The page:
We know one of the things that keeps nonprofit managers awake at night are concerns about personnel. In the social sector, employees are an organization’s greatest asset. Nonprofit leaders naturally want to get that critical piece of their work right. But this can be particularly tricky in smaller organizations that don’t have a designated human resources manager on staff. Often HR functions are spread out among numerous positions – someone in the finance office does payroll, maybe the office manager posts open positions and orients new employees, and the executive director inevitably handles personnel issues. And this works well enough… until it doesn’t.
The human resources function supports employees’ effectiveness, but it also protects organizations by ensuring compliance with a host of employment regulations. And well-functioning organizations walk their talk or treat their staff in ways that are consistent with their mission and vision. Another way to look at it is that the more effective the human resources practices the more impactful the organization. Even with few resources to address this important component of organizational success, there are a handful of steps groups can take to align basic human resource practices with the values that guide their work.
1. Revisit job descriptions: Job description are often the first hand shake a potential employee has with you organization.
“Make sure your position summaries describe your workplace values and culture. In addition, ensure that the qualifications you require make sense. Review descriptions and make sure they don’t create unnecessary barriers that might keep qualified applicants from applying.”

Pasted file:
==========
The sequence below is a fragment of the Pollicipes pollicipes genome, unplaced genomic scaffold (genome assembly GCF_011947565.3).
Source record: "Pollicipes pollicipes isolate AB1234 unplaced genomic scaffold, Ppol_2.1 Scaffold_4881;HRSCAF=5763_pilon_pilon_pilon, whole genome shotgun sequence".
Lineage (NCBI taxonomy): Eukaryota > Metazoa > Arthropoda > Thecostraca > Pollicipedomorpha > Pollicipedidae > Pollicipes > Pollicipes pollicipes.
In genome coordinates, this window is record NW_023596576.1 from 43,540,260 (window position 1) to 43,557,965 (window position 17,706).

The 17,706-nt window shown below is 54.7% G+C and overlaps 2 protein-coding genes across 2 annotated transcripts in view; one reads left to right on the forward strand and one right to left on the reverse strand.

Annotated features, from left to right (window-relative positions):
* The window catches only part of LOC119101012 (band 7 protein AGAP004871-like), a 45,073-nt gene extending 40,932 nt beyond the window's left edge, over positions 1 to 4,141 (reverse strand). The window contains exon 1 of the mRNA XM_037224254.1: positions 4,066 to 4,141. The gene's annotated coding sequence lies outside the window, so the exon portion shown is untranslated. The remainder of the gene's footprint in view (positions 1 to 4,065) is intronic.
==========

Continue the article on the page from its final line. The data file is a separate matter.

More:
2. Update the performance review process.
“Be specific in performance reviews. Actual examples are much more meaningful than general observations.”
3. Orient new employees.
“Be sure to go over organizational history, vision and values. Spend time talking about what the language in these statements really means…”
4. Compensation and benefits.
“…compensation is not just about numbers, market data and formulas. It is also about asking the right questions. Finding comparable salary data is only the first step. Translating that data into something meaningful to your particular organization means considering things like:….”
5. Build a culture that supports supervision.
“Provide supervisors with training, not only to develop their skills but also to know how they should be walking the talk around your organization’s values.”